2012 SAN ANTONIO BREAST CANCER SYMPOSIUM – WRAPPING UP SOME LOSE ENDS

There are many partially answered questions about the best ways to do things in breast oncology.  Several questions had great answers provided at this year’s San Antonio Breast Cancer Symposium (SABCS). Below is the newest information on how long to use adjuvant Herceptin (trastuzumab) and whether you can rely on a sentinel node biopsy after chemotherapy.

How long should a woman take trastuzumab (Heceptin)?

Trastuzumab, also known by the brand name, Hereptin, is the “poster child” for the future of targeted, individualized cancer treatment. 

About one-fifth of breast cancers have an overactive HER2 gene that makes the cancer more aggressive.  Trastuzumab literally reverses the effects of overactive HER2.  I’ve had patients with spread of cancer to their lungs and other places who’ve had what can only be described as a miraculous response to trastuzumab. 

More recently it has been shown that, if a woman’s breast cancer is tested and found to overexpress the HER2 gene, she will have better survival if she receives a year of trastuzumab before she has any evidence of spread of cancer.  This treatment before any evidence of metastasis is called “neoadjuvant treatment.”

The question has been whether one year of neoadjuvant trastuzumab is optimal.

Parallel tests of more or less traztizumab.

Two, back-to-back reports at the SABCS answered this question.  One study looked at whether 6 months of trastuzumab was not inferior to 1 year of treatment – a so-called “non-inferiority” test.  That’s’ a backwards way to ask if 6 months is as good as 12 months.  The researchers could not show that 6 months was as good as 12 months.

The other report looked at 2 years compared to 1 year of traztuzamab.  Many oncologists had assumed that, if one year worked, 2 years would be better.  It did not happen that way.  There was no improvement with the second year of trastuzumab. 

Answer:  One year of trastuzumab is just right.

Does sentinel lymph node biopsy work after chemotherapy?

Whether or not cancer has spread to nodes is a good guide in determining the best course of treatment to recommend.  For example, cancer in the nodes is a strong reason to consider chemotherapy, especially in younger women.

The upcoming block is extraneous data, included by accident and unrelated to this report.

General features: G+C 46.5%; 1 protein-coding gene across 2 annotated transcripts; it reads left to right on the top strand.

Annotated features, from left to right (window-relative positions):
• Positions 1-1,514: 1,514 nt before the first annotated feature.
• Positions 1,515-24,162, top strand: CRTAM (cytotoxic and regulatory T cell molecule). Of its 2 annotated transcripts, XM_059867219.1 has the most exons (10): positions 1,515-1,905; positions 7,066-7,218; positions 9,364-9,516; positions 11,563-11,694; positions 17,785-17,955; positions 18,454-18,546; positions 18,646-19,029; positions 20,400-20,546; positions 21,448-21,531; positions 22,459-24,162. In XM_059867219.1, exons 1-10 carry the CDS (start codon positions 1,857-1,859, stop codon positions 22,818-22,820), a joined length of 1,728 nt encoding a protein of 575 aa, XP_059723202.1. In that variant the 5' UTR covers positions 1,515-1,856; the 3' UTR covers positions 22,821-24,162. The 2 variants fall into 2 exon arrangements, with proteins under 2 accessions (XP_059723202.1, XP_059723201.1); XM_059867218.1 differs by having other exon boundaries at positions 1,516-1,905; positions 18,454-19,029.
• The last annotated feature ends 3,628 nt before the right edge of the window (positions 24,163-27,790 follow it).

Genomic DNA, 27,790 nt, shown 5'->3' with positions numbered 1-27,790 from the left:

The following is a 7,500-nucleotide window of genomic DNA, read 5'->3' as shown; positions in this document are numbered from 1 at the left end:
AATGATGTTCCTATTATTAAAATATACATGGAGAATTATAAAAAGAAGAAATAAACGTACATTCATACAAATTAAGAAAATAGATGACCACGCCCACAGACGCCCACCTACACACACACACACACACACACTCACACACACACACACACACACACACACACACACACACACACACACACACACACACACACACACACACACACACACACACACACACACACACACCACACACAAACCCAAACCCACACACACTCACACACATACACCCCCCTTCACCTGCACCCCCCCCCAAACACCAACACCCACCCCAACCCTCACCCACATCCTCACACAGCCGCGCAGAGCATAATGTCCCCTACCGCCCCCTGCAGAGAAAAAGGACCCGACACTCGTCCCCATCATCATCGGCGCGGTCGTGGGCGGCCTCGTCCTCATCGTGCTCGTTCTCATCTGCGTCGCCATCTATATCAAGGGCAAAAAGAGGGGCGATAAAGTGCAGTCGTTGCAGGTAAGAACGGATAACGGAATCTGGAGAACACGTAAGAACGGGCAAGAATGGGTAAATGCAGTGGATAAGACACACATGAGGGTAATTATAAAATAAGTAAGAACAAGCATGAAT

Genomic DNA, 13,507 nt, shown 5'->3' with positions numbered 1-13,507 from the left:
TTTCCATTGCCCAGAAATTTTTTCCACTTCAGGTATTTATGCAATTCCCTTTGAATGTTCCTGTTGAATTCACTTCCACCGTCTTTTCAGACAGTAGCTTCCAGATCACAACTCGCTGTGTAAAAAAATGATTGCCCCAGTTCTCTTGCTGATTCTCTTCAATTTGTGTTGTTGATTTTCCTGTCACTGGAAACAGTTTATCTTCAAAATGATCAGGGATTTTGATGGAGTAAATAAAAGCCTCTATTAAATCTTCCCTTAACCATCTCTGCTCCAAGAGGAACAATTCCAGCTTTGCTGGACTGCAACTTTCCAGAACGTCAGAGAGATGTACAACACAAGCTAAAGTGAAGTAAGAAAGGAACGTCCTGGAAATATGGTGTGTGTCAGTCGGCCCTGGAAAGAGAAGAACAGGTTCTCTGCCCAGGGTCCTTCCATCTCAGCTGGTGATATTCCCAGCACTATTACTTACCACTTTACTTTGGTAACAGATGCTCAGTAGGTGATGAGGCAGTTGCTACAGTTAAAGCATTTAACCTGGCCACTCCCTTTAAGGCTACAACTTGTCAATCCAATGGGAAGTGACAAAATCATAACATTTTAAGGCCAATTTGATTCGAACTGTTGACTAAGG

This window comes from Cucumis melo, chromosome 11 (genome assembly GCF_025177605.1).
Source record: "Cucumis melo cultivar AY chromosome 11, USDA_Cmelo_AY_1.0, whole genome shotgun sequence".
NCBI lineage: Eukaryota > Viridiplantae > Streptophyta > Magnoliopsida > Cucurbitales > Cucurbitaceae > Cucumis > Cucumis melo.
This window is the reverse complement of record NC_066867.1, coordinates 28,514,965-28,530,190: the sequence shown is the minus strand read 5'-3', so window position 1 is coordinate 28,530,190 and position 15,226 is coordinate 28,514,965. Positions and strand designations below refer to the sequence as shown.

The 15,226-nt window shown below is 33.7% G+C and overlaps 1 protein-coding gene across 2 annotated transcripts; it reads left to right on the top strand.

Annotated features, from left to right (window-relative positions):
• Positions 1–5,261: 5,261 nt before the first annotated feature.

Using sentinel lymph node biopsy, also called SLNB, has helped doctors learn whether cancer is in nodes by evaluating only one or two or at most a few nodes.  This, in turn, has helped reduce the number of lymph nodes that are removed for the treatment of most women with early breast cancer.   The benefit of removing fewer nodes is a reduction in side effects of surgery such as lymphedema.  

Sometimes cancer is more advanced – possibly involving the nodes already – and it is desirable to give chemotherapy before surgery in order to shrink the cancer.  This can reduce the amount of tissue that must be removed from the breast, and thus improve cosmetic results.

The question has remained whether it is possible to rely on SLNB if the patient had chemotherapy before surgery.  It turns out there are three answers depending on what was done before chemotherapy began.  

Sentinel node when there has not been a node biopsy.

The easy situation is when a woman only had a biopsy of her breast to confirm that cancer was present, and then had chemotherapy without any node biopsy.  In this situation, SLNB is a reliable way to determine if there is cancer remaining in the nodes after the chemotherapy.  This has been known.  What has not been known is whether SLNB is reliable if a biopsy of a node was done to prove there was cancer in a node before chemotherapy was begun. 

Node surgery before chemotherapy can make sentinel node biopsy less reliable.

At SABCS, another pair of back-to-back presentations demonstrated that reliability of SLNB depends on the type of node biopsy that was done before chemotherapy.

If a SLNB was done as a surgical procedure – with isotope or blue dye node tracking, anesthesia, and a skin incision – then an attempt at a second SLNB after chemotherapy is not very reliable.  It finds the sentinel node only 61 percent of the time, and 52 percent of the time it was negative when another, different node had cancer – a so-called “false negative result.”  This is probably because the surgical SLNB scars the normal lymphatic channels that are needed for SLNB to work.

In contrast, if only a needle biopsy was done of a node before the chemotherapy, the results of SLNB are much more reliable.  There is a false negative result of only 13 percent.  If the surgeon uses two different ways to find the sentinel node, this false negative rate drops to 11 percent.  This is probably because using a needle to biopsy a node is much less disruptive of the lymphatic vessels.

In practice, this means that if the oncologist wants to know if a node is positive before administering chemotherapy, the pre-chemotherapy biopsy should be done with a needle rather than an open surgical biopsy.  That way, SLNB – with its benefits of less surgery and fewer side effects – can be used to assess the patient after the chemotherapy is complete. 

Answer:  Sentinel lymph node biopsy is reliable after chemotherapy if the nodes were not surgically biopsied before chemotherapy.   Remember, this information applies to the specific situation when chemotherapy is given before surgery to shrink a cancer and to improve the results of surgery.

More issues from SABCS in the next Perspectives on Women’s Health.

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